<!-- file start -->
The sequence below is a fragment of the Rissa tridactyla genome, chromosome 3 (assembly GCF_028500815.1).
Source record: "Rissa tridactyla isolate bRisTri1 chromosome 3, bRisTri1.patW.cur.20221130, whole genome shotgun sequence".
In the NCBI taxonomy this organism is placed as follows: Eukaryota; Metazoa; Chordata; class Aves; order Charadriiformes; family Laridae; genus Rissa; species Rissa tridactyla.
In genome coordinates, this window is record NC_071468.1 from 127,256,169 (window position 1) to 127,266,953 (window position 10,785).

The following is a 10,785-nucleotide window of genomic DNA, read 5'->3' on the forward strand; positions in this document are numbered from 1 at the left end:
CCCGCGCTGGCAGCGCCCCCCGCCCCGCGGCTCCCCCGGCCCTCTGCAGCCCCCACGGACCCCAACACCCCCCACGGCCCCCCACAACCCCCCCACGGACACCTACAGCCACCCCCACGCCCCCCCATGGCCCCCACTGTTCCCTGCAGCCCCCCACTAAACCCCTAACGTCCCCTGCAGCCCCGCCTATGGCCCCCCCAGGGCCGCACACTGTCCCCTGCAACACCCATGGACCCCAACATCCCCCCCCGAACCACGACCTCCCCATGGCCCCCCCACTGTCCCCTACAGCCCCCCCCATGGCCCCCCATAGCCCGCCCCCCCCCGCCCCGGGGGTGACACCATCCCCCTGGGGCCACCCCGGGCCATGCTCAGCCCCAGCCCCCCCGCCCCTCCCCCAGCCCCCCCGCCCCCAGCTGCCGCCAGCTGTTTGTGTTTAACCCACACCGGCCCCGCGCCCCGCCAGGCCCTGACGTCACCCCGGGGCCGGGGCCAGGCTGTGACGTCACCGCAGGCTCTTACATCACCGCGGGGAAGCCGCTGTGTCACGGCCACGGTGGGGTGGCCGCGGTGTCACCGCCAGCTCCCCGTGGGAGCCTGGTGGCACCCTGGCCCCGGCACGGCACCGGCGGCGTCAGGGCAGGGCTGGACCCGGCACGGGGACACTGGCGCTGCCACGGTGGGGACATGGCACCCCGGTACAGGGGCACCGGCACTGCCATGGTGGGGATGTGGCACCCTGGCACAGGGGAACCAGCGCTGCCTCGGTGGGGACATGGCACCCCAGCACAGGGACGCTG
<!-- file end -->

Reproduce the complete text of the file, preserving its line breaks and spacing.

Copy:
The sequence below is a fragment of the Rissa tridactyla genome, chromosome 3 (assembly GCF_028500815.1).
Source record: "Rissa tridactyla isolate bRisTri1 chromosome 3, bRisTri1.patW.cur.20221130, whole genome shotgun sequence".
In the NCBI taxonomy this organism is placed as follows: Eukaryota; Metazoa; Chordata; class Aves; order Charadriiformes; family Laridae; genus Rissa; species Rissa tridactyla.
In genome coordinates, this window is record NC_071468.1 from 127,256,169 (window position 1) to 127,266,953 (window position 10,785).

The following is a 10,785-nucleotide window of genomic DNA, read 5'->3' on the forward strand; positions in this document are numbered from 1 at the left end:
CCCGCGCTGGCAGCGCCCCCCGCCCCGCGGCTCCCCCGGCCCTCTGCAGCCCCCACGGACCCCAACACCCCCCACGGCCCCCCACAACCCCCCCACGGACACCTACAGCCACCCCCACGCCCCCCCATGGCCCCCACTGTTCCCTGCAGCCCCCCACTAAACCCCTAACGTCCCCTGCAGCCCCGCCTATGGCCCCCCCAGGGCCGCACACTGTCCCCTGCAACACCCATGGACCCCAACATCCCCCCCCGAACCACGACCTCCCCATGGCCCCCCCACTGTCCCCTACAGCCCCCCCCATGGCCCCCCATAGCCCGCCCCCCCCCGCCCCGGGGGTGACACCATCCCCCTGGGGCCACCCCGGGCCATGCTCAGCCCCAGCCCCCCCGCCCCTCCCCCAGCCCCCCCGCCCCCAGCTGCCGCCAGCTGTTTGTGTTTAACCCACACCGGCCCCGCGCCCCGCCAGGCCCTGACGTCACCCCGGGGCCGGGGCCAGGCTGTGACGTCACCGCAGGCTCTTACATCACCGCGGGGAAGCCGCTGTGTCACGGCCACGGTGGGGTGGCCGCGGTGTCACCGCCAGCTCCCCGTGGGAGCCTGGTGGCACCCTGGCCCCGGCACGGCACCGGCGGCGTCAGGGCAGGGCTGGACCCGGCACGGGGACACTGGCGCTGCCACGGTGGGGACATGGCACCCCGGTACAGGGGCACCGGCACTGCCATGGTGGGGATGTGGCACCCTGGCACAGGGGAACCAGCGCTGCCTCGGTGGGGACATGGCACCCCAGCACAGGGACGCTG